California has adopted the “top two” open primary system of electing our state officers and legislators, which means that: (1) in the June election, voters chose among candidates of all parties, not just the party they are registered in; and (2) the top two candidates, regardless of party, advanced to the general election in November. So if you’re like me, you’re voting in November for all the same people you voted for in June in the State Assembly and statewide officer races. (Surprise! They are all Democrats.) You can find them all in my June voter guide. But not to worry, I’ve included my explanations here too.

There is also some REALLLLLY interesting and important stuff in the propositions. So pay attention.

This is my guide for the statewide candidates and ballot measures in the November 2014 election. The guide specific to San Francisco is posted here.

Without further ado, I submit to you my Big Ol’ Voter Guide. This time, I put my recommendations in order of how each race or measure appears on the ballot. In the interest of full disclosure, I’m a progressive attorney with a background in real estate and land use, whose passions include protecting and promoting San Francisco’s nightlife and culture, getting more women elected to public office, and bringing more public art to cities around the world. I’m a Vice Chair of the San Francisco Democratic Party, and I also like long walks on the beach.

Click here for more information on your voter registration and what your ballot looks like.

California Statewide Offices

Jerry Brown for Governor
Gavin Newsom for Lieutenant Governor
Alex Padilla for Secretary of State
Betty Yee for Controller
John Chiang for Treasurer
Kamala Harris for Attorney General
Dave Jones for Insurance Commissioner
Fiona Ma for Board of Equalization, District 2

Judiciary
Approve all of the Supreme Court Justices and Justices of the Court of Appeal

Superintendent of Public Instruction
Tom Torlakson

State Measures
Yes on Prop 1, Water Bonds
Yes on Prop 2, Rainy Day Fund
Yes on Prop 45, Health Insurance Rate Regulation
NO NO NO on Prop 46, Random Drug Testing of All Doctors, Increasing Malpractice Damages Cap
YES YES YES on Prop 47, Misdemeanor Offense Classification
Yes on Prop 48, Off-Reservation Indian Gaming Compacts

CALIFORNIA STATEWIDE OFFICES

Linda Ronstadt’s ex-boyfriend

Governor: Jerry Brown

Remember when Jerry Brown ran for Governor four years ago, when the economy was in the tank and nobody else wanted the job? Think about how far we’ve come. Governor Brown can’t take ALL the credit for the vastly improved economy, but he can take credit for having turned around some of the state’s structural budget deficits. Today he has a 60% approval rating, and during his term, California went from a $25 billion budget deficit to a $4.2 billion projected budget surplus, in no small part due to the tax measure that Brown pushed for in 2012.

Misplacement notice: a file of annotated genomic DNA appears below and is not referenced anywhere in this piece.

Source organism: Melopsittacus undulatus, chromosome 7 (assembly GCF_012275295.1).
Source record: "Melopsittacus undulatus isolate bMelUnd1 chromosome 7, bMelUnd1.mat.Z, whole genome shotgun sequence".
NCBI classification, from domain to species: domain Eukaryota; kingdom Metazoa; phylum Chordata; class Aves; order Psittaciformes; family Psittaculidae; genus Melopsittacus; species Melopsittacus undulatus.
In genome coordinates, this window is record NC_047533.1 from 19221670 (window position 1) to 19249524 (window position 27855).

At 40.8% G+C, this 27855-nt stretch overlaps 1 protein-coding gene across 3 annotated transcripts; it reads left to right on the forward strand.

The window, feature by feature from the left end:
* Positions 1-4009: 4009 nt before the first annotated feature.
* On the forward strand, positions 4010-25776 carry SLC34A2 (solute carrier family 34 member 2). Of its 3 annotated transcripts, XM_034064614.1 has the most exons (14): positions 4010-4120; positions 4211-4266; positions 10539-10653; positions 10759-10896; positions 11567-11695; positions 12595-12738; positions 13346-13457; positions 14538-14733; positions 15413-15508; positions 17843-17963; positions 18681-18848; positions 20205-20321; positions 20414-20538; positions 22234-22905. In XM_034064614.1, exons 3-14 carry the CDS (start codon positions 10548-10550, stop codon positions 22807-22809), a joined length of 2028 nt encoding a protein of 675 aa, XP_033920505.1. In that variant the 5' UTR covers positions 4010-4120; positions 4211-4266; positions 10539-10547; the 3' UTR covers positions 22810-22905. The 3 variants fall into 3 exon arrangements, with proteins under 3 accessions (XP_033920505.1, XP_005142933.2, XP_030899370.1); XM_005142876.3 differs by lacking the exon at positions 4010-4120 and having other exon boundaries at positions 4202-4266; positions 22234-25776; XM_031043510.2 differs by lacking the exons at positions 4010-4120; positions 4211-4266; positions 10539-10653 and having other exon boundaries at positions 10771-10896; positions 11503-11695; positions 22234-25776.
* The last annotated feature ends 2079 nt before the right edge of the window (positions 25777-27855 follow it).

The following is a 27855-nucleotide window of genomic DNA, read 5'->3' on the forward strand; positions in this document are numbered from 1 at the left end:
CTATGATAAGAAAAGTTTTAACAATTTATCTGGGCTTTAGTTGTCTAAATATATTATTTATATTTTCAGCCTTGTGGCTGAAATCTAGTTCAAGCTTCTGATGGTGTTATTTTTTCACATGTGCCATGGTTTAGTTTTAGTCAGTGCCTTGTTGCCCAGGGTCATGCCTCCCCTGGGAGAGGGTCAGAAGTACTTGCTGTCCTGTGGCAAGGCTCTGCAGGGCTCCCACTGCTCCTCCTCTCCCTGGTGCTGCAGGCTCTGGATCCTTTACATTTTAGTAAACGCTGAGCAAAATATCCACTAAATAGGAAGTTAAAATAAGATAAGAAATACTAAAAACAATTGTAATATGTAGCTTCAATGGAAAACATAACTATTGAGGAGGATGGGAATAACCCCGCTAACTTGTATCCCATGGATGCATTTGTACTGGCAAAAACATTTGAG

His opponent Neel Kashkari is a Republican former banker with marginal support. He is running a very strange campaign, in that he’s trying to win over voters who oppose Brown from both the left AND the right. He is arguing that Brown hasn’t done enough for the poor, for schools, or for jobs. But these arguments ring hollow to me, given the numbers I cited above. Brown is doing a fine job, let’s keep him.

Lieutenant Governor: Gavin Newsom

Newsom’s hair looks exactly the same in every single picture taken of him ever.

I kind of feel bad for Gavin Newsom. The Lieutenant Governor doesn’t have much to do other than fill in when the Governor is absent or incapacitated. He sits on the State Lands Commission and the UC Board of Regents, and these can be powerful places to be – but very boring places for someone like Newsom, who likes to be the star of the show. But Newsom has been able to use his office to draw attention to important issues like drug policy reform. He has called for ending the war on drugs, calling it “nothing more than a war on communities of color and on the poor.” (Tell it, brother!). I’m happy to support him again.

His opponent is political consultant (and former chair of the California Republican Party) Ron Nehring from San Diego. Field Polls have Newsom ahead by a landslide, and Newsom has ten times the amount of money in the bank, so this campaign is all but over. I was listening to Nehring on KQED radio the other day, and his campaign motto seems to be, glumly, “Everyone deserves to have an opponent.” Aw. Sad.

Secretary of State: Alex Padilla

padilla

You wouldn’t guess this charming fellow is an MIT-trained nerd.

Senator Alex Padilla is a Democrat. His opponent Pete Peterson is a Republican. Is that enough for me? Yeah probably. But in case you’re interested, here’s more detail.

Peterson, an academic at Pepperdine University, has some interesting ideas. He has suggested that politicians’ salaries be based on the number of campaign promises they are able to keep. (Ha! Yeah. Right.) He has proposed a ban on all fundraising activities by state legislators and statewide officeholders while the legislature in is session, thus leveling the playing field for candidates who are running against incumbents. Hmm. I kind of like that idea, actually.